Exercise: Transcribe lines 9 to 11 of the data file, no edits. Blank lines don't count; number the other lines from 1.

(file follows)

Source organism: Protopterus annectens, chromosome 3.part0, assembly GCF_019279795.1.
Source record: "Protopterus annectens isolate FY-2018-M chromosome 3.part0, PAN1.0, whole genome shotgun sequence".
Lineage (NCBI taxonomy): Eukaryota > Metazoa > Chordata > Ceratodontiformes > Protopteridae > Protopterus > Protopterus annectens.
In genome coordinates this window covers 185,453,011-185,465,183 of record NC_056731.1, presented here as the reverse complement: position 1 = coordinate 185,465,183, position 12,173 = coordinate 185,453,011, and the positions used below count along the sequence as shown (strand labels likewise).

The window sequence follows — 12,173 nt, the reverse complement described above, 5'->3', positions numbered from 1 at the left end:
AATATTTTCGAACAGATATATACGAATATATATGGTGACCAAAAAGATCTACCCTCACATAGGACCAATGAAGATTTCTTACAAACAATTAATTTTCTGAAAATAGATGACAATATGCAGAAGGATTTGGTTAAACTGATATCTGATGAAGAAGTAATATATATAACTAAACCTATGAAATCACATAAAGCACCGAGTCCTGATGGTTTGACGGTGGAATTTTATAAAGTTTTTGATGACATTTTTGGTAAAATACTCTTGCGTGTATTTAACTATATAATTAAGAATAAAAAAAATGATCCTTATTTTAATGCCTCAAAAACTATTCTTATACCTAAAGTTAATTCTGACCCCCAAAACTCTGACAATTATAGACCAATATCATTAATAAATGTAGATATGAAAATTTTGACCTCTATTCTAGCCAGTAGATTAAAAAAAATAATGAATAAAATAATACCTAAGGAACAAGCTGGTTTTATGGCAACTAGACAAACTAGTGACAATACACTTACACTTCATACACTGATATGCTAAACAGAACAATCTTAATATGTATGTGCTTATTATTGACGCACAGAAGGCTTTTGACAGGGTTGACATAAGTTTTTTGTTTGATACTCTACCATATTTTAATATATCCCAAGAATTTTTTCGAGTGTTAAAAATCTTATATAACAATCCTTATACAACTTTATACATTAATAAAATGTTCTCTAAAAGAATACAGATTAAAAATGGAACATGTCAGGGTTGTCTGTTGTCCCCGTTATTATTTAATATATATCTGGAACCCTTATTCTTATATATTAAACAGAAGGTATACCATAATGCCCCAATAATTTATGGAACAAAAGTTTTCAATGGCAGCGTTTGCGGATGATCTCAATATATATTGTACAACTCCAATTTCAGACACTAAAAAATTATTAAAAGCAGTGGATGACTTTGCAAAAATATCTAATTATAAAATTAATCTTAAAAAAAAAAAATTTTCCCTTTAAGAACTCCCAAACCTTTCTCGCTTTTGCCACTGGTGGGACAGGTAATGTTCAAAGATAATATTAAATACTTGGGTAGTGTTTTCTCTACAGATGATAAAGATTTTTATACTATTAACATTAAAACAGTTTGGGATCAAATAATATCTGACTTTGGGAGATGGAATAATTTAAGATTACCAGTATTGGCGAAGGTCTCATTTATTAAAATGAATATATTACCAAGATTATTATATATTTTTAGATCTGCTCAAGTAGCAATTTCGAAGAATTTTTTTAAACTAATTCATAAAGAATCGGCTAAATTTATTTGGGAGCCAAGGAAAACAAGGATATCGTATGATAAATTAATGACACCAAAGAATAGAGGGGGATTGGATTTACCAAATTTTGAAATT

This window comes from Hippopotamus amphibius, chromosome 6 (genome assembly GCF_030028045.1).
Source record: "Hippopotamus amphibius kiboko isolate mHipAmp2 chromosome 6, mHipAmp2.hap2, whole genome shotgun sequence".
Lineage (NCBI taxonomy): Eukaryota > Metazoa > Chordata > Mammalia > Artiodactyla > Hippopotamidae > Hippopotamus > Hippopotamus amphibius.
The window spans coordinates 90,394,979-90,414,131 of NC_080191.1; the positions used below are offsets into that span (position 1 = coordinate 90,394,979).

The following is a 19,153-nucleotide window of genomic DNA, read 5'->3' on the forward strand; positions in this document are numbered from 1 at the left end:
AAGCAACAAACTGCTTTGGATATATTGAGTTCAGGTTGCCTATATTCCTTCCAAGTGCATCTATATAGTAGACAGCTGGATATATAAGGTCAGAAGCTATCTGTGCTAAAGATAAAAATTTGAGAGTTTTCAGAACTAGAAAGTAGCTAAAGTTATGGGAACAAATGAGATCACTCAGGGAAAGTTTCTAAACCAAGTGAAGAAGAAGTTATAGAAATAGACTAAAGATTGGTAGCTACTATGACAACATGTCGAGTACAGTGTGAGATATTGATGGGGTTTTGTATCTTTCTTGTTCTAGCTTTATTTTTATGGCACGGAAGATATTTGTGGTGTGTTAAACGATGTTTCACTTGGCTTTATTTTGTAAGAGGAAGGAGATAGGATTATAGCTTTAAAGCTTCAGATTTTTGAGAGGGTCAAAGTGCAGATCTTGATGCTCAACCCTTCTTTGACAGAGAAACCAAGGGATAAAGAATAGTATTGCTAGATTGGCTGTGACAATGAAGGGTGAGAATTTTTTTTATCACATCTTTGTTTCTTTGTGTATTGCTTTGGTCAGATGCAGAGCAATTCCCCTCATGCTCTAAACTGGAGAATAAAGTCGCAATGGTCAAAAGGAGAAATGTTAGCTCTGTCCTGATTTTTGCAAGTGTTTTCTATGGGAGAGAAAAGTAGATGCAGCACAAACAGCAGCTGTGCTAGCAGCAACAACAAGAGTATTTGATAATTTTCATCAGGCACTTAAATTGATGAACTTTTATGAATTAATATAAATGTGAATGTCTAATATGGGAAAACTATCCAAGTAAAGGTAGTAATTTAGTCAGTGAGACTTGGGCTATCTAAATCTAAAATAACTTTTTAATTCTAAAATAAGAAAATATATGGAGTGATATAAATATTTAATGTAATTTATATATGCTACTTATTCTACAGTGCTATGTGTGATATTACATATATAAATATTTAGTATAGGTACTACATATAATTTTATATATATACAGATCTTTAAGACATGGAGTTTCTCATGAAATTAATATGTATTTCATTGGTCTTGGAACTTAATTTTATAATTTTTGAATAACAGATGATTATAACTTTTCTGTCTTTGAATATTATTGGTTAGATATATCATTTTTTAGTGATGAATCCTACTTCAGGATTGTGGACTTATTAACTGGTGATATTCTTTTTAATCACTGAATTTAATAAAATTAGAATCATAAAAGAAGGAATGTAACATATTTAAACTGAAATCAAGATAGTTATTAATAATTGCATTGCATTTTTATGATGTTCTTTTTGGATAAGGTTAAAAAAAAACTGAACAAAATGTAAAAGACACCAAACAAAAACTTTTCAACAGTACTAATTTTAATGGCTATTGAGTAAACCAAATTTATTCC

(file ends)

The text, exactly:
Lineage (NCBI taxonomy): Eukaryota > Metazoa > Chordata > Mammalia > Artiodactyla > Hippopotamidae > Hippopotamus > Hippopotamus amphibius.
The window spans coordinates 90,394,979-90,414,131 of NC_080191.1; the positions used below are offsets into that span (position 1 = coordinate 90,394,979).

The following is a 19,153-nucleotide window of genomic DNA, read 5'->3' on the forward strand; positions in this document are numbered from 1 at the left end: